Part 2, Section 7 Summary
Rochester continues to narrate, but his voice sounds more cynical and mean. He ponders the approaching hurricane season and how the winds will tear down the trees. From that observation he easily moves on to more personal reflections, contemplating his revenge. He is not specific about the details of this revenge; he merely seems satisfied that the time for his revenge has come. He imagines trees stripped of their limbs and the howling and shrieking of storm winds.
He mentions how he once loved poetry and music in his youth, but now he hates them both. He alludes to pity but then asks if there is no pity for him. With this statement, readers can imagine he has heard that people have expressed pity for Antoinette but not for him. He thinks he is the one who deserves pity the most because he is tied for life to a “lunatic.”
Rochester then mimics a voice, probably Christophine’s, telling him that Antoinette loves him. Rochester disputes this (to himself), stating that Antoinette loves anyone who will love her in return. She lures people to her because she thirsts for their affection. Then Rochester says that Antoinette might know how to play the game of love, but he has a trick or two himself. This is another allusion to his plan for revenge.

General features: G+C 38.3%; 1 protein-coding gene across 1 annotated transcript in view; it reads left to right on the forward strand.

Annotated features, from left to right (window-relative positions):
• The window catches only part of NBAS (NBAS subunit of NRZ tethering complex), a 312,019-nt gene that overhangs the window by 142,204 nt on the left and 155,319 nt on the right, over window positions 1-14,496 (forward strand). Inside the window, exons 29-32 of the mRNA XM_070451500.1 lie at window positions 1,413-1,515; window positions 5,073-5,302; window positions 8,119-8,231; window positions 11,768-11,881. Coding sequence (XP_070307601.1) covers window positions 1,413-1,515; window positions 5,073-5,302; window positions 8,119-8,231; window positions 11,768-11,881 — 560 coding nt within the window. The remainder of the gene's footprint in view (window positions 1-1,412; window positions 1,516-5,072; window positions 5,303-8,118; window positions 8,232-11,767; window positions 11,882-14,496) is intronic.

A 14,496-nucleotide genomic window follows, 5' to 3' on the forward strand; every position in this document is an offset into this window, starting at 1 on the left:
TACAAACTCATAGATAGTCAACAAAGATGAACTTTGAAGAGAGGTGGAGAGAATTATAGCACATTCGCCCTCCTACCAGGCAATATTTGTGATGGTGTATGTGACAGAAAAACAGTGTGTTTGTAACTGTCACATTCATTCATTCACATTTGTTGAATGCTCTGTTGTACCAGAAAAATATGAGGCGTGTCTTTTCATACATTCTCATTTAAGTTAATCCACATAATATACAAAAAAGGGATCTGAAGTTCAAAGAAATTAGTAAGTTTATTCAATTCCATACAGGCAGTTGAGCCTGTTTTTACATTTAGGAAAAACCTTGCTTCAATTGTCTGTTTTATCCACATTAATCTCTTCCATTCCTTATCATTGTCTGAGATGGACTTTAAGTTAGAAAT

As he continues his monologue, he states that Antoinette will never again laugh in the sun. She will not dress up and look at herself in the mirror to admire herself. She will never be satisfied like that again. He calls Antoinette vain and silly. She may want a lover, but she will not have one because he will never make love to her and he will never allow her to be in a position where she can find a lover of her own. Rochester is well aware that Granbois is Antoinette’s favorite place in all the world; it is at Granbois that she feels most safe. He says he will make sure she never sees it again.
Rochester shares one reflection that is almost contradictory to the rest of his thoughts. He says that if Antoinette would shed one real tear, he would take her into his arms. Even if she is a lunatic, he claims, he will love her because she belongs to him. He wants to see the real Antoinette, which he believes she is hiding from him. It seems he is attempting to take everything Antoinette loves from her in order to see her express real emotion. He feels that everything she has shown him up to this point has been an act, that she has merely been playing a role and pretending to love with him.